Jake Moore, Cyber Security Specialist at ESET discusses the increase in “scareware” during the current COVID-19 crisis, and how it could lead up to a “cyber pandemic” in the near future…
What have been some of the biggest cyber threats that have emerged over the past year?
The cybercrime market is constantly evolving. Typical tactics used by the creators of malware to spread infections are difficult to detect by antivirus products alone these days. Moreover, second-generation malware can go undetected for months because malicious actors always update, evolve and improve their tactics to avoid detection as much as possible as we have seen with large scale attacks such as with BA.com. To enhance security, businesses should be using modern anti-malware solutions-focused predominantly on detecting new evolving malware. Threat intelligence software programs will identify threats and add value to cyber threat information by evaluating the context of its source and reliability.
Traditionally, most companies use a prevention-based approach to cybersecurity, but recent advances in machine learning have enabled a trend towards active detection of threats due to the increase in artificial intelligent threats. Built-in with the increase in deepfakes, we have not only seen more impressive threats over the last year, but this sort of cybercrime is thought to increase exponentially over the next few years too.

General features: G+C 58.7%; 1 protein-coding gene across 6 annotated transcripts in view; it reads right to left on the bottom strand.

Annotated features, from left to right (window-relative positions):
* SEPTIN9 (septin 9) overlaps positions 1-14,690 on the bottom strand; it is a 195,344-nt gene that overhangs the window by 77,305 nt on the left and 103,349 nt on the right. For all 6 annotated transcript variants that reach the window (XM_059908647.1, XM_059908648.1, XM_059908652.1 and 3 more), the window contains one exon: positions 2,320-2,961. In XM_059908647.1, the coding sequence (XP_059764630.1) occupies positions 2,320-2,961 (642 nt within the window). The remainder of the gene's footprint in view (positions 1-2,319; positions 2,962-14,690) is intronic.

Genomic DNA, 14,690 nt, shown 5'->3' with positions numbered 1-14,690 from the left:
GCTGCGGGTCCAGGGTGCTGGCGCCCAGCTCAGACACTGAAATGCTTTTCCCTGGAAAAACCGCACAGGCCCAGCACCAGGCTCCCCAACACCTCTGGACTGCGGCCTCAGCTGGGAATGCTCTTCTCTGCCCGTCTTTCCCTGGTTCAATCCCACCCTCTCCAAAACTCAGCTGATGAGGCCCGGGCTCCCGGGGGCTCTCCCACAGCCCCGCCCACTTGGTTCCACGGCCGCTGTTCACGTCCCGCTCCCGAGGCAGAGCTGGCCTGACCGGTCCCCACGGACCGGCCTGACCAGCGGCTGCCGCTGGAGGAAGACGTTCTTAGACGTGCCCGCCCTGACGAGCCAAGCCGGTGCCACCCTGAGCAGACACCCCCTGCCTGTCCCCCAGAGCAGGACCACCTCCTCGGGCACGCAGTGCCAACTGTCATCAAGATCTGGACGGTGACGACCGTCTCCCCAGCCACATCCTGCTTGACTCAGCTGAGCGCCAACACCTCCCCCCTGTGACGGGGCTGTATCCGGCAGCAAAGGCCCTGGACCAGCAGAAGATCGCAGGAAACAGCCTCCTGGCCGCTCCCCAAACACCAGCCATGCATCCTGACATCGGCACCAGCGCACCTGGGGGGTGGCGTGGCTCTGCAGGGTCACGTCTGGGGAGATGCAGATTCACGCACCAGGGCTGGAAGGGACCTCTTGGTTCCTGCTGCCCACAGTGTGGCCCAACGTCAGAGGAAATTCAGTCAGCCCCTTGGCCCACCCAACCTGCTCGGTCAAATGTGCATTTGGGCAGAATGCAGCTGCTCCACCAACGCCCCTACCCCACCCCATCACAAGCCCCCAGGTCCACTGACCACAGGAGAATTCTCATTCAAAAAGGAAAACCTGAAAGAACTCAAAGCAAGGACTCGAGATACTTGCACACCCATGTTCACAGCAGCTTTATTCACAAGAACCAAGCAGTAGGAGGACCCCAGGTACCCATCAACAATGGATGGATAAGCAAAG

How has the COVID-19 crisis affected consumers and businesses from a cybersecurity point of view?
The most effective attacks play with emotions hence phishing attacks have increased in the pandemic. When these phishing emails are coupled with the desperate need for the latest information around COVID-19, it makes huge numbers of people click where they shouldn’t and in turn, they forget what they’ve learnt before.
Trust is at the heart of the pandemic and it’s what people are really in search for. Therefore, scareware has increased as the inevitable uncertainty rises. People have increased their searching for the most up to date and urgent information about the outbreak.
Threat actors are well aware that businesses and people are currently looking for urgent advice and other information. Therefore, it’s at times like these where people are far more likely to click on unknown malicious links and rouge attachments.
How are cybercriminals taking advantage of the current working from home and homeschooling situation?
Working from home is nothing new, however, moving a large portion of your workforce to work from home at once inevitably comes with security problems. When each member of your workforce becomes their own IT department, many short cuts will be taken and companies need to accept this risk. Some companies have taken to monitoring software whilst at home which I think is not the right way to go about it. Monitoring your staff acts as the complete opposite and effectively causes friction and a lack of trust up the chain.
We may well be walking into a cyber pandemic whilst our priorities are diverted by COVID-19. Some cyber professionals are even suggesting that we are about to experience one of the world’s biggest cyberattacks. Seeing as we are not able to maintain the gold standard with our change to the world of working from home, it is inevitable that attacks increase and the magnitude could be catastrophic.
This article is part of PCR’s Security Sector Spotlight – in association with
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